Now that 8 million or more have signed up on health insurance exchanges under the Affordable Care Act (ACA), the President is deploying his phone and his pen to solve another urgent problem: climate change. This will require another transformational change that no previous President has been able to bring about, as they were unable to get around a recalcitrant Congress.
This problem is related to our health also. As some public health authorities have declared, global warming (now called “climate change”) will bring dengue fever, malaria, and other mosquito and tick-borne diseases across our borders.
We do of course already have mosquitoes here. In Tucson, we also have lots of kissing bugs and packrats, the intermediate host for Chagas disease. We are not yet reporting transmission of Chagas within the U.S., though we are screening blood donors. And bedbugs and head lice, once uncommon, are becoming rampant everywhere.
We are no longer screening most entrants to the U.S., like we once did at Ellis Island, to keep human carriers of infectious diseases out.
We used to have malaria in Alaska and Siberia, but it was mostly eradicated in the U.S. and Europe by mosquito control. That is, by DDT. In living memory, trucks used to go down the streets of Houston spraying DDT. And Mexican migrant workers were dusted with DDT when they crossed the Rio Grande. Half a billion human lives were saved by DDT—a remarkably safe compound. J. Gordon Edwards used to eat it by the tablespoon at his lectures.
Fortunately, the malaria problem was mostly solved here before William Ruckelshaus, head of Nixon’s Environmental Protection Agency, took it upon himself to ban DDT in 1974—despite a truckload of scientific evidence refuting Rachel Carson’s Silent Springalarmism.
That’s where the EPA got its power, which has increased by leaps and bounds.
Malaria kills African babies by the millions, and international authorities work to prevent even indoor household spraying of DDT, far and away the best method we have. While the EPA and international health bureaucrats are mostly white guys, this is not racist or genocidal—unlike use of the “N” word now or in the remote past. It is good for population control, which is a high-priority public health goal, and reduces the potential “carbon footprint.”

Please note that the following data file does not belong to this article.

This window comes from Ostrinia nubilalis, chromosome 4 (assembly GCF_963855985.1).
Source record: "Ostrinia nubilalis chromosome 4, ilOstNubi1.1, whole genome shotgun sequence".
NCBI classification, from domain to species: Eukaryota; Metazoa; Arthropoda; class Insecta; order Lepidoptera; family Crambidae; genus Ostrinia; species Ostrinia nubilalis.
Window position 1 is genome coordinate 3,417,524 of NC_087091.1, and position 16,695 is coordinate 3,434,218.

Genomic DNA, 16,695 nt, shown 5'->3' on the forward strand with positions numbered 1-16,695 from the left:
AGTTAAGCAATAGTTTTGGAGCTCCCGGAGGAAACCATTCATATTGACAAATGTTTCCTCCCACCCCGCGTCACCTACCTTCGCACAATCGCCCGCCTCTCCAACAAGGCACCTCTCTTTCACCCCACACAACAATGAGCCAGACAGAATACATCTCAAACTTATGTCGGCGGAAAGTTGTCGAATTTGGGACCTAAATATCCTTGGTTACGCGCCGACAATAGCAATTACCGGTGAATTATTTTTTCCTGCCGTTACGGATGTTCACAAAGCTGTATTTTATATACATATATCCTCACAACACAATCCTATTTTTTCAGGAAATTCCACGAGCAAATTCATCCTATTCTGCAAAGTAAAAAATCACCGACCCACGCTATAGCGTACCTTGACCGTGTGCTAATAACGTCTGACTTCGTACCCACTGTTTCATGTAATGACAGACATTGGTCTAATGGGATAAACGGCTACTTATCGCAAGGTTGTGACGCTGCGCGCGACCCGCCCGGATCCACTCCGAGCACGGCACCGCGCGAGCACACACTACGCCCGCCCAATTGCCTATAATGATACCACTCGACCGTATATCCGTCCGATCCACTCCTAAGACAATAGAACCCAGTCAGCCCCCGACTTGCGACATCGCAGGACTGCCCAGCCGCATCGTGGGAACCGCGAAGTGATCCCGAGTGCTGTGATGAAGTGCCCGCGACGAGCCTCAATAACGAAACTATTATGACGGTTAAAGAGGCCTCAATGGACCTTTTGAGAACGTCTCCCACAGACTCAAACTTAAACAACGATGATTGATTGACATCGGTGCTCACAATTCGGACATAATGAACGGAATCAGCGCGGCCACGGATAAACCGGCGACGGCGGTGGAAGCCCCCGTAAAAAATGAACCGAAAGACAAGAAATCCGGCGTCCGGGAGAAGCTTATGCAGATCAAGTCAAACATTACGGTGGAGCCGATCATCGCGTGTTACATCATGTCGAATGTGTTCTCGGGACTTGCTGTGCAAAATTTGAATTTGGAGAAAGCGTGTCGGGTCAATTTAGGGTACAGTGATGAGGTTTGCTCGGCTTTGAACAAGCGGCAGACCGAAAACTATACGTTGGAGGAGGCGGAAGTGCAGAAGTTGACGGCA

Obama will use—is using—the massive power of the EPA to fight climate change. Besides dengue fever, he intends to decrease asthma attacks by reducing pollution and seasonal allergies by preventing higher temperatures (with more plant growth producing more pollen).
Although the predicted global warming has been stalled for about 16 years, and we had an exceptionally harsh winter, the warming (or “change,” which could even include “colding”) is in the “pipeline” (not the Keystone Pipeline). All the government-approved scientists say so, and any who rely on government grants dare not dispute them.
The Great Thermostat has been shown to be carbon dioxide and other greenhouse gases—specifically those released in human activities such as burning hydrocarbon fuels, as opposed to volcanic eruptions or outgassing from the oceans. Giving the EPA the authority to regulate carbon dioxide as a “pollutant” gives it the power to control virtually everything.
Of course we can’t actually “decarbonize” everything because all living things are made out of organic (carbon-based) chemicals. But we can greatly suppress human-caused emissions. The first target is the coal industry. Obama’s promise to kill the coal industry, particularly coal-fired power plants, is one he is on track to keep. Oil and natural gas are next—restrictions on diesel-fueled trucks, stopping the Pipeline, denying drilling permits even in defiance of court orders, trying to kill fracking, and so on.
The actual effect on global temperature would be negligible even if we could shut down the 40 percent of our electrical generating capacity that depends on coal. But it would be a “good start.”
The public has become unenthusiastic, but Obama is cranking up the sales efforts that work so well for Obamacare. Electricity bills may skyrocket, but think of all the jobs we could have by replacing backhoes with shovels.
More exercise, less meat, fewer calories altogether. Yes, the fight against climate change is good for our health.
Jane M. Orient, M.D., Executive Director of Association of American Physicians and Surgeons, has been in solo practice of general internal medicine since 1981 and is a clinical lecturer in medicine at the University Of Arizona College Of Medicine.